DISCUSSION OF REFORM in the Arab countries
is focused mainly on the nature of the regimes and the lack of democracy. But governments are products of the societies they govern and in Arab countries it is often society, as much as the government itself, that stands in the way of progress. In Kuwait, for instance, it was not the hereditary Emir who resisted granting votes to women but reactionary elements in the elected parliament – and there are plenty of similar examples.
“Social discrimination is the greatest of all ailments facing Arab societies today,” Hussein Shobokshi, a board member of the Mecca Chamber of Commerce, observed
during a TV
debate. “It creates government in its own image but it also poisons the mentality for reform and definitely for democracy … While governments have been introducing little windows of opportunity to reform, there has been great popular resistance against equality based on gender and race from the
Khaled Diab, an Egyptian-born journalist, summed up the problem more pithily: “Egypt has a million Mubaraks,” he said. In other words, the Mubarak way of doing things is not confined to the country’s president; it is found throughout Egyptian society, in business and even within families.
In order to understand the problems of reform in the Middle East we have to look beyond the obvious questions of ending dictatorships, holding free elections and so forth, to consider the broader picture. When we look at Arab societies as a whole, the issue is not simply one of good versus evil, or tyrants versus the rest. Instead, we see people who are not only oppressed and denied rights by their rulers but who also, to varying degrees, are participants in a system of oppression and denial of rights. Thus, the oppressed often become oppressors themselves, victims become victimisers too, and acknowledging that fact is the first step towards a solution.
Based on the book, What’s Really Wrong with the Middle
East, this section explores the Arab “reform problem” from a variety of different angles – the
educational systems as well as the political systems. It also considers the effects of
wasta (or cronyism).
No one can deny that people in the Arab countries lack many basic rights and freedoms. Nor can anyone deny that democracy – to the limited extent that it is practised there – is seriously deficient, allowing autocratic regimes to survive without much risk of being removed by the people they govern. At the same time, though, it is a mistake to characterise the Middle East as some kind of latter-day Soviet Union (as the Bush administration tended to do), or to equate freedom with democracy (again, as President Bush often did, using the words almost interchangeably). Freedom and democracy are not unrelated, but nor are they one and the same.
Addressing the Arab “freedom deficit”, as it is sometimes known, is not just a matter of applying the “town square test”
adopted by the former US Secretary of State, Condoleezza Rice:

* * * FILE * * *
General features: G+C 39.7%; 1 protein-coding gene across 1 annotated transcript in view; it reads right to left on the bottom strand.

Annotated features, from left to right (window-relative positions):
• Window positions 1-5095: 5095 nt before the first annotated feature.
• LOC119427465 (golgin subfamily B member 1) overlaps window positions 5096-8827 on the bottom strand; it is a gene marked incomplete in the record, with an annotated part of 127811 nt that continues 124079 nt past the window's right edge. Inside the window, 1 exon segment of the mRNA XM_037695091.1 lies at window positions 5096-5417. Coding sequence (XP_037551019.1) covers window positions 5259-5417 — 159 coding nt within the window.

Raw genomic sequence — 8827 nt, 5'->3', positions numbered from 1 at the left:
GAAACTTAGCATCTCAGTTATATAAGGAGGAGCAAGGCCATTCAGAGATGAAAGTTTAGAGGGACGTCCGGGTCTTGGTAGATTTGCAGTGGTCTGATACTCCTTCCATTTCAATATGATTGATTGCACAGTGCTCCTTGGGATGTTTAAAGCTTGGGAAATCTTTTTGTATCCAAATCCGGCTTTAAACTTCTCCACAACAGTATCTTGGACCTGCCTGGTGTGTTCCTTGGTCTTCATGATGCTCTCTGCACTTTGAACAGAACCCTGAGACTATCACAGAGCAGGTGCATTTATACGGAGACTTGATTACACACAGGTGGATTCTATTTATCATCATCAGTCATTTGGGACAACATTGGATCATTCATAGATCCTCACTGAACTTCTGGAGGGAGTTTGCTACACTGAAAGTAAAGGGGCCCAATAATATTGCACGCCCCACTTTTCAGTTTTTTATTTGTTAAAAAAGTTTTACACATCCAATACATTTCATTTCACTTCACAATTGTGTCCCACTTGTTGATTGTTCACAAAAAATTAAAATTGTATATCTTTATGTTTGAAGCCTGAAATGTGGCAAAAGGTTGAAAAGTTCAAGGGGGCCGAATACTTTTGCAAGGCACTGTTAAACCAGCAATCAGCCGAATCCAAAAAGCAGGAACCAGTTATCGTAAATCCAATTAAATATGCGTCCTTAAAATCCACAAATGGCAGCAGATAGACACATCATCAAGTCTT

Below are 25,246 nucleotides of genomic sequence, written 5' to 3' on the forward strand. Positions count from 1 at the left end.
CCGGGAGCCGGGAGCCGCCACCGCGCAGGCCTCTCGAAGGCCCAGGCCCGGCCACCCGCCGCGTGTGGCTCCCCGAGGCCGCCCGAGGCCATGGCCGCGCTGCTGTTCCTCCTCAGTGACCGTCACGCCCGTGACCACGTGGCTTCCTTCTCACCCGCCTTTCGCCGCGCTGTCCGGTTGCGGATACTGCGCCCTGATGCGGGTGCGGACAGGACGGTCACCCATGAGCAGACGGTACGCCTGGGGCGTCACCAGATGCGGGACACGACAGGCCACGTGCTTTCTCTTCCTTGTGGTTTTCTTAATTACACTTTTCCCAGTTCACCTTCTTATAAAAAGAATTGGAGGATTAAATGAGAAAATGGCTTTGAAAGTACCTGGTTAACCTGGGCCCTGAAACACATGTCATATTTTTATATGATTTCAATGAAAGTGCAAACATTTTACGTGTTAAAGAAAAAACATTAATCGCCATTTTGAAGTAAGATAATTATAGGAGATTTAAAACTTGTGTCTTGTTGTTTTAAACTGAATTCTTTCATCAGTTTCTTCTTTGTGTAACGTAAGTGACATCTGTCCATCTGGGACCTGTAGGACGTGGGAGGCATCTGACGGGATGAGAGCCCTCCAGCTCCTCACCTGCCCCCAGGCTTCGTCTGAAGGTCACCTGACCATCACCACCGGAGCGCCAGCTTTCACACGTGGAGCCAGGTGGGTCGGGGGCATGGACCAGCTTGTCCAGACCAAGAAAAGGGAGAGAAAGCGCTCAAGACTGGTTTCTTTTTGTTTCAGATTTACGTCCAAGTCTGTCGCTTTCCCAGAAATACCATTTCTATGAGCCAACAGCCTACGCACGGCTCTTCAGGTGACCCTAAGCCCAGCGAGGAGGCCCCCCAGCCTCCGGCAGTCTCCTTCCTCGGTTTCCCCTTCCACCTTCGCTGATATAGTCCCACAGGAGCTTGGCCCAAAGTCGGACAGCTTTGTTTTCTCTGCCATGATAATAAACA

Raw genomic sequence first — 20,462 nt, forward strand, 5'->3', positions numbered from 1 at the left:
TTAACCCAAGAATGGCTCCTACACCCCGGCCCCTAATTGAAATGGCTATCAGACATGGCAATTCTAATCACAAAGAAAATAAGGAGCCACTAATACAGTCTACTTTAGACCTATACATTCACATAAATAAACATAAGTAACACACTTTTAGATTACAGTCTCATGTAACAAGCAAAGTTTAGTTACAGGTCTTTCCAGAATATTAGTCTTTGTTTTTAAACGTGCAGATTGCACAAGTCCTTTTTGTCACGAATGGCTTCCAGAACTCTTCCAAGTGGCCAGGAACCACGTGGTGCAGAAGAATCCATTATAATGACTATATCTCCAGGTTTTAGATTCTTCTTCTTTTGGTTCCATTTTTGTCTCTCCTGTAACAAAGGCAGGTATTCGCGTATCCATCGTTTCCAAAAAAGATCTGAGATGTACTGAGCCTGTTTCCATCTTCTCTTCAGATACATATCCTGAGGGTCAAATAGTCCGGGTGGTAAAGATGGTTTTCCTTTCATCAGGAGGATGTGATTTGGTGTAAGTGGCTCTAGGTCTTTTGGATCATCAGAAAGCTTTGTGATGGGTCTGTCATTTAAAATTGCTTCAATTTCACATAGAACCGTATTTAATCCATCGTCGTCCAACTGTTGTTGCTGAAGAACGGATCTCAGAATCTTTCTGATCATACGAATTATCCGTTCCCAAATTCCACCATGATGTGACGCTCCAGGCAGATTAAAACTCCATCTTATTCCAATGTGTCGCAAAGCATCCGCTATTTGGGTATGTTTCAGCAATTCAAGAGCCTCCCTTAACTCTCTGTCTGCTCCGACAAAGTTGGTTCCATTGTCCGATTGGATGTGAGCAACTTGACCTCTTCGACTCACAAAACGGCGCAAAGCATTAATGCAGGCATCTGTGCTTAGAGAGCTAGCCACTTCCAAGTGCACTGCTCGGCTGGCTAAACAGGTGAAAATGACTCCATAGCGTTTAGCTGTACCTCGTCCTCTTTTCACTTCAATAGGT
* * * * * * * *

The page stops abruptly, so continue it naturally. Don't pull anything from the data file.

If a person cannot walk into the middle of the town square and express his or her views without fear of arrest, imprisonment, or physical harm, then that person is living in a fear society, not a free
The town square test is meant to provide a simple yes-or-no way of distinguishing between “fear” societies and “free” societies but it is of limited usefulness: no Arab country today fits totally into either category. People are still imprisoned from time to time for expressing their views; there are still many taboos and red lines – and yet an increasingly wide range of opinions can be found in print, on television and on the internet. Focusing on freedom in this narrow sense also obscures other denials of liberty which may be less dramatic than dragging people off to jail and torturing them but are actually far more important in terms of the numbers affected and their ultimate consequences.
Put simply, the Arab “freedom deficit” results in a stultifying atmosphere where change, innovation, creativity, critical thinking, questioning, problem-solving, and virtually any kind of nonconformity are all discouraged if not necessarily punished. Along with that, there are systematic denials of rights that impinge on the lives of millions: discrimination based on ethnicity, religion, gender, sexuality or family background; inequality of opportunity, impenetrable bureaucracies,
arbitrary application of the
law; and the lack of transparency in government – to mention just a few.
Arab Human Development Reports
These reports, prepared by the UN Development Programme, provide a
basis for much of the debate about Arab reform. The
2002 report identified three "deficits" in the Arab
world - a freedom deficit, a knowledge deficit, and a deficit in women's
empowerment. Available in English, Arabic and French.
See also background commentary
(The Economist, 4 July 2002).
A monthly bulletin covering various countries in the region.
(Carnegie Endowment for International Peace)
Articles on change in the Middle East, by Brian Whitaker of The
Arab Reform and Foreign Aid
Lessons from Morocco. By Haim Malka and Jon Alterman. Center for Strategic and International Studies, 2006
the U.S. retarding Arab reform?
by Rami Khouri
(Daily Star, May
Middle East Partnership
Text of the "working paper" circulated by the United
States in preparation for the G-8 summit scheduled for June 2004.